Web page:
in the British Cape Colony from 1853, allowed every man to vote and participate in political
life regardless of race. All that was required was a minimum property
ownership of 25 pounds. This was attainable for Native peoples at
the time, since tribal land ownership counted too. However, especially one man and his rise to
power was instrumental in the erosion and eventual dismantling of this early multiracial
experiment: Cecil Rhodes. As prime minister of the Cape Colony in the
late 19th century, he started the process in which slowly but surely the rights of non-whites
were taken away, culminating in the apartheid system of the 1960s. And let’s make no mistake: Disenfranchisement
in colonial societies was almost unavoidable in the socio-political climate of the time. After all, this was the century of the Scramble
for Africa with European powers dividing up the continent as if the indigenous peoples
were merely part of the local fauna. Despite the abolition of slavery, racism was
still quite popular in the Western World, now being used to further colonialism instead. So how to alter a timeline so dismally fateful? How to simply have people getting along? The history of the relations between settlers,
imperialists and Natives is highly complicated and has been marred by political intrigue,
betrayal and spats of violence by all parties involved. But there have also been instances of friendly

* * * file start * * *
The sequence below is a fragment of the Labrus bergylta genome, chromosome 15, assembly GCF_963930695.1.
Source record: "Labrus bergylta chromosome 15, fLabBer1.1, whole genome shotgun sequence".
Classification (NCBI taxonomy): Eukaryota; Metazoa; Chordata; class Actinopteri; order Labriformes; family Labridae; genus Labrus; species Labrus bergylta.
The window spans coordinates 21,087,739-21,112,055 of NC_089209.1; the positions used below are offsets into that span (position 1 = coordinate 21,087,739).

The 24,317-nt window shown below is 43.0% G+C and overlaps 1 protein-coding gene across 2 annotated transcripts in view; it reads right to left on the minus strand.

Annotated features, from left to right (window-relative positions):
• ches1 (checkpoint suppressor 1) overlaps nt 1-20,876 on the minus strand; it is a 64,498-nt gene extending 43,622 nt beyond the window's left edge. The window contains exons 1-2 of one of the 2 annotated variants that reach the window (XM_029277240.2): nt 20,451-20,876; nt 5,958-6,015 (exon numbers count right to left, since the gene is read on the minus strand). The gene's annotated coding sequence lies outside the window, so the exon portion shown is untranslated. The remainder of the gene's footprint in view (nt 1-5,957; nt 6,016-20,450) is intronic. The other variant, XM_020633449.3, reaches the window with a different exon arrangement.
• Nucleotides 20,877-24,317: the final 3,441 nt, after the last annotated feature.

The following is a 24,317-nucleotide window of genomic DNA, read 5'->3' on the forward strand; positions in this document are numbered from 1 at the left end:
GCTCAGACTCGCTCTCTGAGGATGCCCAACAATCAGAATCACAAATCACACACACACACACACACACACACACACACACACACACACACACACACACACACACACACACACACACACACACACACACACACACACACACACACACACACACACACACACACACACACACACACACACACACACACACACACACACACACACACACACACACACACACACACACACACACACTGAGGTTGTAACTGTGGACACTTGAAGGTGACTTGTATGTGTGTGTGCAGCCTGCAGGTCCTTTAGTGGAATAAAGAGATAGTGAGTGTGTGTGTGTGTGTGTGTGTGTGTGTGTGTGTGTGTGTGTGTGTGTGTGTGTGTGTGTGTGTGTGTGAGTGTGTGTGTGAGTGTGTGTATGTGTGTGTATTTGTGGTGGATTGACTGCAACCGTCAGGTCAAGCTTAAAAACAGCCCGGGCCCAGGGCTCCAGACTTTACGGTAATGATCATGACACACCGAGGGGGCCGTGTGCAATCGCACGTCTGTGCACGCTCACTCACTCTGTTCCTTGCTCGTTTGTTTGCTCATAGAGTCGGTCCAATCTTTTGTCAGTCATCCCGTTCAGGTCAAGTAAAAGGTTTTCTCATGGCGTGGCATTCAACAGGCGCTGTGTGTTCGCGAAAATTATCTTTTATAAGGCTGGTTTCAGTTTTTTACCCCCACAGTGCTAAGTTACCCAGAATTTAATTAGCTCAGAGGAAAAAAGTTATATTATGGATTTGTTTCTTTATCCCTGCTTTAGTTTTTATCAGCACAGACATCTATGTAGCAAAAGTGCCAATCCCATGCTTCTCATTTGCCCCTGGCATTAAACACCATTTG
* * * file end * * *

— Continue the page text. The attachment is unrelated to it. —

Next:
diplomacy and mutual deference. So, let’s amplify the latter into a perhaps
unlikely rainbow scenario of peaceful coexistence. For starters: Let’s suppose the Boers and
Zulus encountering each other maintained amicable diplomatic ties, helping each other keeping
the British at bay and even grow mutual respect. Could there have been a mighty Zulu-Boer alliance? Well, the Boers were fiercely Protestant and
already before the Great Trek had begun seeing the Natives as irredeemable heathens, in line
with the Calvinist dogma of limited atonement. The South African n-word, K*****, is even
directly derived from the Arabic word for “heathen”. In our timeline, this developed into an ideology
of the Boers being a chosen people settling the promised lands of Africa, supplanting
what they saw as hopeless savagery. This doctrine is not unlike the US American
Manifest Destiny. So an important factor for boosting the Boer
acceptance of Native peoples could perhaps be the latter fully embracing Christianity
early on, like they eventually did in our timeline anyway. Ideally, an early Zulu king may have deemed
it a good idea to convert and spread the new religion among his and neighbouring peoples. There are many parallels of this in history,
like for instance the Danish king Harald Bluetooth converting in order to appease the powerful